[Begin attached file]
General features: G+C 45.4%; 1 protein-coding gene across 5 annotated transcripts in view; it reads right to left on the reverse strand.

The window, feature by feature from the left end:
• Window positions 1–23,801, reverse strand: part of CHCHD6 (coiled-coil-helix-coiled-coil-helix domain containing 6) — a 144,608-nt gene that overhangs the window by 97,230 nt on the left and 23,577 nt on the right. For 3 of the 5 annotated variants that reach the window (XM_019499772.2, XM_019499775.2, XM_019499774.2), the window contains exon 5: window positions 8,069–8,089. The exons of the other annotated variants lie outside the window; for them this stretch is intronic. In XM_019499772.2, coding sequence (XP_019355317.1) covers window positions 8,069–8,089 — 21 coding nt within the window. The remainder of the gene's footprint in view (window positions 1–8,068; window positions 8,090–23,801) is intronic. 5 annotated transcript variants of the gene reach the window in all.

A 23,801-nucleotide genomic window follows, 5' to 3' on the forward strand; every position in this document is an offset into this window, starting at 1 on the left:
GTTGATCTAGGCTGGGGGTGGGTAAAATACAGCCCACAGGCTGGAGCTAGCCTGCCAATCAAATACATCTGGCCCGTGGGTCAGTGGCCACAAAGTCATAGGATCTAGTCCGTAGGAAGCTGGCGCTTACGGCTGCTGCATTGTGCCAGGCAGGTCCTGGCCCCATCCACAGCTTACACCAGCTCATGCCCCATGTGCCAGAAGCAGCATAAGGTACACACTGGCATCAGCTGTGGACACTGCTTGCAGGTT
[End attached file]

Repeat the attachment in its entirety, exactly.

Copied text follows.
General features: G+C 45.4%; 1 protein-coding gene across 5 annotated transcripts in view; it reads right to left on the reverse strand.

The window, feature by feature from the left end:
• Window positions 1–23,801, reverse strand: part of CHCHD6 (coiled-coil-helix-coiled-coil-helix domain containing 6) — a 144,608-nt gene that overhangs the window by 97,230 nt on the left and 23,577 nt on the right. For 3 of the 5 annotated variants that reach the window (XM_019499772.2, XM_019499775.2, XM_019499774.2), the window contains exon 5: window positions 8,069–8,089. The exons of the other annotated variants lie outside the window; for them this stretch is intronic. In XM_019499772.2, coding sequence (XP_019355317.1) covers window positions 8,069–8,089 — 21 coding nt within the window. The remainder of the gene's footprint in view (window positions 1–8,068; window positions 8,090–23,801) is intronic. 5 annotated transcript variants of the gene reach the window in all.

A 23,801-nucleotide genomic window follows, 5' to 3' on the forward strand; every position in this document is an offset into this window, starting at 1 on the left:
GTTGATCTAGGCTGGGGGTGGGTAAAATACAGCCCACAGGCTGGAGCTAGCCTGCCAATCAAATACATCTGGCCCGTGGGTCAGTGGCCACAAAGTCATAGGATCTAGTCCGTAGGAAGCTGGCGCTTACGGCTGCTGCATTGTGCCAGGCAGGTCCTGGCCCCATCCACAGCTTACACCAGCTCATGCCCCATGTGCCAGAAGCAGCATAAGGTACACACTGGCATCAGCTGTGGACACTGCTTGCAGGTT